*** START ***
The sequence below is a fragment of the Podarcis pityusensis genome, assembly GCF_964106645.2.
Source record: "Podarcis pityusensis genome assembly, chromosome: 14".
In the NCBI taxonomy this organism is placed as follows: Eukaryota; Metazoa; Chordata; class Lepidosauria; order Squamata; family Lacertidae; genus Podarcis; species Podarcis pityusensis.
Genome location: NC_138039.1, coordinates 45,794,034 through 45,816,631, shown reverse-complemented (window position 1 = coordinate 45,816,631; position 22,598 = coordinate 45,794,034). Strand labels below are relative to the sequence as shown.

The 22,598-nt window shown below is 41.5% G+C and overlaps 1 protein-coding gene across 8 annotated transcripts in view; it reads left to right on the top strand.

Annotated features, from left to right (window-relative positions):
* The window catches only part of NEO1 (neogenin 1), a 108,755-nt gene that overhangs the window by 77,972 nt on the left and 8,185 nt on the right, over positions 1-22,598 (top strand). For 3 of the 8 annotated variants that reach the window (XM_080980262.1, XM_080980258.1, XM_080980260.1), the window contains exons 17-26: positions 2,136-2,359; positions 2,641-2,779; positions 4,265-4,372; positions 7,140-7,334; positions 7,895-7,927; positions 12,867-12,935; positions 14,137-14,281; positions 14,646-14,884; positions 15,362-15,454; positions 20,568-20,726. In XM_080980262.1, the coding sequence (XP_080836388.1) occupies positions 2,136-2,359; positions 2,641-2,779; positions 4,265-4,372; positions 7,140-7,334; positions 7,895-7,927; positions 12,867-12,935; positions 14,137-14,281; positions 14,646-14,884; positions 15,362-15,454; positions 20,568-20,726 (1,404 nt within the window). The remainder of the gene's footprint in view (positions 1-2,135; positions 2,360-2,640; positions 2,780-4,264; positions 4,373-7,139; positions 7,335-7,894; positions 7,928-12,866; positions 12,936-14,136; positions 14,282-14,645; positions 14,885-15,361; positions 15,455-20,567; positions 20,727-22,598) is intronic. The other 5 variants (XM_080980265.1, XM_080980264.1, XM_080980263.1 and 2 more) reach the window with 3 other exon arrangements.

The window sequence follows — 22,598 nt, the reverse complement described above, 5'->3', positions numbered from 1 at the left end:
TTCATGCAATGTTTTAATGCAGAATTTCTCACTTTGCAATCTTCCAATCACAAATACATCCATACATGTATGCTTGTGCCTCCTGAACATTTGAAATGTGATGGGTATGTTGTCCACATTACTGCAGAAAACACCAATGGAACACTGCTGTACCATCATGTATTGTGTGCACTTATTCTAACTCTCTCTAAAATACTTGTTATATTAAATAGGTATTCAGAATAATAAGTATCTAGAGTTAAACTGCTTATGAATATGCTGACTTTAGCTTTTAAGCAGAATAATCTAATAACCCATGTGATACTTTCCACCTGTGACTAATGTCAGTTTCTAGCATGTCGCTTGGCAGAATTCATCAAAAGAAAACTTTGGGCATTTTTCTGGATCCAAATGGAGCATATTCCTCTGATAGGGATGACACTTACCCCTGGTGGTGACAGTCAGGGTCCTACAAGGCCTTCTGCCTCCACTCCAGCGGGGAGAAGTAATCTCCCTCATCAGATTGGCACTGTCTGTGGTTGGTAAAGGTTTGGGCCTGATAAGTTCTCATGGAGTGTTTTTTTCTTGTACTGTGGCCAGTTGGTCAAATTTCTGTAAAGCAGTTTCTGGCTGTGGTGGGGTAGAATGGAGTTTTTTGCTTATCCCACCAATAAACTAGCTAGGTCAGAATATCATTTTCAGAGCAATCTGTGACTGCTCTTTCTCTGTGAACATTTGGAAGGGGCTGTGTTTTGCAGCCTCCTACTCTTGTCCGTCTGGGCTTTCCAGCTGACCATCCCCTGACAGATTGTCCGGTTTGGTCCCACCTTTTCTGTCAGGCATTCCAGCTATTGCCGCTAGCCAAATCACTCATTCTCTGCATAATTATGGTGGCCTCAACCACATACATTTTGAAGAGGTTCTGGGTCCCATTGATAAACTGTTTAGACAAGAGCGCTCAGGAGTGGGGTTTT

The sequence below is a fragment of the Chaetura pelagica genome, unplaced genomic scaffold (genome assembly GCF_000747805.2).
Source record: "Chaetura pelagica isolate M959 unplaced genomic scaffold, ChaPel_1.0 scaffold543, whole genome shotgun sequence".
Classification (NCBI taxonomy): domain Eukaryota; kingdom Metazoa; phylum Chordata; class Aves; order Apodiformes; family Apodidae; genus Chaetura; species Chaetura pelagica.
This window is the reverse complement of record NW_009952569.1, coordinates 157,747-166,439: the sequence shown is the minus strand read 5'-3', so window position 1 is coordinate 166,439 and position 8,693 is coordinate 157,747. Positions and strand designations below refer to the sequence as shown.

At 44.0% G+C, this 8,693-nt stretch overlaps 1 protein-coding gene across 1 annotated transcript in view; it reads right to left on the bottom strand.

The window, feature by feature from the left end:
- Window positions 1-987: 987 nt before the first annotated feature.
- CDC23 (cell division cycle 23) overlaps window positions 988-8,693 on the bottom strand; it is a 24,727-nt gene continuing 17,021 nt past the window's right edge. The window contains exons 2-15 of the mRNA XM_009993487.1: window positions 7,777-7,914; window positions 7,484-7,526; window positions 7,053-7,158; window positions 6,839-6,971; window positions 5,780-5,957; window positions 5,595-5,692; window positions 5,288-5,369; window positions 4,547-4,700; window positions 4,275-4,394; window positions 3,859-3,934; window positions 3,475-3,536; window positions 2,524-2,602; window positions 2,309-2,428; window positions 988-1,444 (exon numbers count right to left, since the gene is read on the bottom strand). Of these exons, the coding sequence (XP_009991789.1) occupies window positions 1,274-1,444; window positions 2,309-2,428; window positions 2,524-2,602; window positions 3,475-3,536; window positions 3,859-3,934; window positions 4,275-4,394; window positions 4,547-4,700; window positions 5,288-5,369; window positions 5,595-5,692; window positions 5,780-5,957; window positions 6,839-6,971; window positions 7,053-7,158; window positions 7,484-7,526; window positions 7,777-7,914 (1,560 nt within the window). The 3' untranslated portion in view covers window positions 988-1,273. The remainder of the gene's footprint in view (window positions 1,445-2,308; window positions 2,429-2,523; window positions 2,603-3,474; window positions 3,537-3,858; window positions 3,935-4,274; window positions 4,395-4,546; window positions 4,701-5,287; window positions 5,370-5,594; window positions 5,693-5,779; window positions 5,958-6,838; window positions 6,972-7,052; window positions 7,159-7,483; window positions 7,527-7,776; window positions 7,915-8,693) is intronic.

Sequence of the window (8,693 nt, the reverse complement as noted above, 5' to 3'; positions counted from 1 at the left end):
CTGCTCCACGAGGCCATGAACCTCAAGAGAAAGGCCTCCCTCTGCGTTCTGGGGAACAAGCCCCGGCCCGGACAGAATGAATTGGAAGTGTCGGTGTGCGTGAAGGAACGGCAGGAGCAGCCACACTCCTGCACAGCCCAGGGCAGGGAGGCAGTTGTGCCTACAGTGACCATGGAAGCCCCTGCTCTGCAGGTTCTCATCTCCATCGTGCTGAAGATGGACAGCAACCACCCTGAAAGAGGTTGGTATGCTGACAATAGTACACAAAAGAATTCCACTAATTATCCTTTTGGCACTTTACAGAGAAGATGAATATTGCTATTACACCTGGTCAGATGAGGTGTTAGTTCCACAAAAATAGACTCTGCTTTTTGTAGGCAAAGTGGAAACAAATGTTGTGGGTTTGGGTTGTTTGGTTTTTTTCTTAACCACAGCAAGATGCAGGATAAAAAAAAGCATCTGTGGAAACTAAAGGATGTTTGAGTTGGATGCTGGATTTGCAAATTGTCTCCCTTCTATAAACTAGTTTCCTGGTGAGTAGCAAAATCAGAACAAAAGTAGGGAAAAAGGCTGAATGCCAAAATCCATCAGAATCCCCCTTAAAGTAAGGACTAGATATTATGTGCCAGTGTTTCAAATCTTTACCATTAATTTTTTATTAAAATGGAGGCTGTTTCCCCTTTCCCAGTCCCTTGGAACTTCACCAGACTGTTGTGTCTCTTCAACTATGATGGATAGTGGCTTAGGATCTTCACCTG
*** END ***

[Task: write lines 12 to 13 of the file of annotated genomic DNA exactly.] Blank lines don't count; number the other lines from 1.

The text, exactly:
Classification (NCBI taxonomy): domain Eukaryota; kingdom Metazoa; phylum Chordata; class Aves; order Apodiformes; family Apodidae; genus Chaetura; species Chaetura pelagica.
This window is the reverse complement of record NW_009952569.1, coordinates 157,747-166,439: the sequence shown is the minus strand read 5'-3', so window position 1 is coordinate 166,439 and position 8,693 is coordinate 157,747. Positions and strand designations below refer to the sequence as shown.